It’s Julia, Brooks’ wife here. I asked Brooks if I could
write a blog post for you about my exhilarating experience in a very short but
impactful clutter bust he did with me on Sunday morning, and he agreed. So here
After seven years in the same job at Northwestern, I
officially ended my work there to begin my own science & tech services
company. On Sunday morning, that company was still in its infancy, and I was
having a hard time letting go of my academic position. Around the edges of my
consciousness, I could tell that this was the reason that my desk and office
space in the basement had been covered with books and papers for two weeks, and
I hadn’t gone near it.
All I knew was that I felt overwhelmed with all the work I
had to do to set up this new company, and yet I couldn’t do the work. I
definitely didn’t want to go down into the basement and clean up that office
space. So I asked Brooks for help.
We went downstairs and as he usually does, he immediately
asked without judgment whether we could start with one of the piles. I don’t
know how he picked it, but even as I said “yes,” I knew I dreaded that
particular pile the most. I thought it was full of papers that I didn’t want to
keep but I knew I should keep.
My suspicion was part right – there were some papers in
there that I thought I might need if I taught another class on that topic. But
the whole idea of teaching that particular class again felt heavy. Brooks asked
if I could find the papers online again if I did decide to teach that class,
and I said I could. So I let those papers go into the recycling bin.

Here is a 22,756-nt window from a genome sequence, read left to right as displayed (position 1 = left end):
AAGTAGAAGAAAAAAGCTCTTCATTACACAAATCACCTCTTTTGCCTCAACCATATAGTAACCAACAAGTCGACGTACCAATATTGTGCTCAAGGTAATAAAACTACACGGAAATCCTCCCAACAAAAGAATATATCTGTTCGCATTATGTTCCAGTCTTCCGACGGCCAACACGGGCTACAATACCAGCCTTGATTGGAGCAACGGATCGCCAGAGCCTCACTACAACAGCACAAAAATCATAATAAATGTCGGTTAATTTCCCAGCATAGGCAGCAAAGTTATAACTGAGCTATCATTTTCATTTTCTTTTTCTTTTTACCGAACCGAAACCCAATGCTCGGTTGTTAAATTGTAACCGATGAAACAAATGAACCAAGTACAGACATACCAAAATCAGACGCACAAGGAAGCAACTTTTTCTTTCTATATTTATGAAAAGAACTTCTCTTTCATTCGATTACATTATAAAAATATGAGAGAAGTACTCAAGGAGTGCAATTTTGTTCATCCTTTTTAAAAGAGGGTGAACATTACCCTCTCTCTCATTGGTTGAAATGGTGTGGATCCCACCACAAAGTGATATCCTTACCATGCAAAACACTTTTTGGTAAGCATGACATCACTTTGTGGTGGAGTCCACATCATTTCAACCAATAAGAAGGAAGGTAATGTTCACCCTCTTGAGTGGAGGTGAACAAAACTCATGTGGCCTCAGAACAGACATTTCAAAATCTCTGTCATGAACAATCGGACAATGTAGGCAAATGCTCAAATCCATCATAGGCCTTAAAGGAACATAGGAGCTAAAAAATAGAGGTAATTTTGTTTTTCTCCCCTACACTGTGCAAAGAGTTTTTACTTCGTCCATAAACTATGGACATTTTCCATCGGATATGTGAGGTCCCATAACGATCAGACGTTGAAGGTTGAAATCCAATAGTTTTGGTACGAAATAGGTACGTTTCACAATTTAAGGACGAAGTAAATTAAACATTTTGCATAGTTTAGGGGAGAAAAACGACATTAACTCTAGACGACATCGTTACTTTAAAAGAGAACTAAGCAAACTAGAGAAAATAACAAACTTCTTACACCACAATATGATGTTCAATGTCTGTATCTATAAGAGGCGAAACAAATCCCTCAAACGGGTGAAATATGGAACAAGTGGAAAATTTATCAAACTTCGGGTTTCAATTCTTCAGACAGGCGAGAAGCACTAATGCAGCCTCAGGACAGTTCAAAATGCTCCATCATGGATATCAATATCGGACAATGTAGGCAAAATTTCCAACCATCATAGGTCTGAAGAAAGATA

The funny thing was, the bulk of the pile didn’t consist of
these papers. About half of the pile was made of papers that weren’t even mine.
They had gotten mixed in there when the cleaning crew at Northwestern had
mistakenly (ahem) thrown out my papers and I had gone to the recycling bin to
retrieve them. Now I knew that the cleaning crew was onto something.
There were definitely papers I kept – I’m working on a book,
and Brooks helped me sort the papers into the chapters for which they were most
appropriate. And some papers were really exciting ones I’d forgotten about. I
wanted to keep those so I could write some new stuff.
But after we got through all the papers and everything was
organized, I got sad. I looked at my new, clean office space, and I said to
Brooks, “It feels like I’m being punished, having an office in the corner of
the basement, with no windows. And the other day when those folks came to
interview me for a documentary, I should have felt BIG and FAMOUS but instead
when they saw my office they said, ‘It’s so tiny! We can’t film you there.’” I
wanted to cry, because I knew there was nowhere else in the house we could fit
Brooks asked, “Is there another place where we can put your
office?” I looked around. The other part of the basement, the part with bright
windows, was where my son’s drum stuff was. I thought, “I can’t put it there.”
Brooks said, “What about there? We can move that drum stuff!”
It only took about 10 minutes to move the office to the
bigger, brighter space near the windows. And moving the drum stuff took about
I spent all day yesterday working in my new office! I love
it. I feel like everything I need to do for my business is lining up, all in a
row. I’m ready, I have the energy, and I can see what needs to be done. Instead
of being overwhelming, it’s now exciting.
What happened? I feel like Brooks helped me get back all the
energy I still had stored at Northwestern. And I invested it in myself, in my
work – in my new work. I feel so alive. And guess what? The entire process took
I just wanted you to hear a story from a client’s point of
view. Brooks is powerful. He gently guides people, and changes lives. I know
you know this. But it’s a delight to be reminded of it again.
It's Brooks. If you sign up for my Clutter Busting mailing
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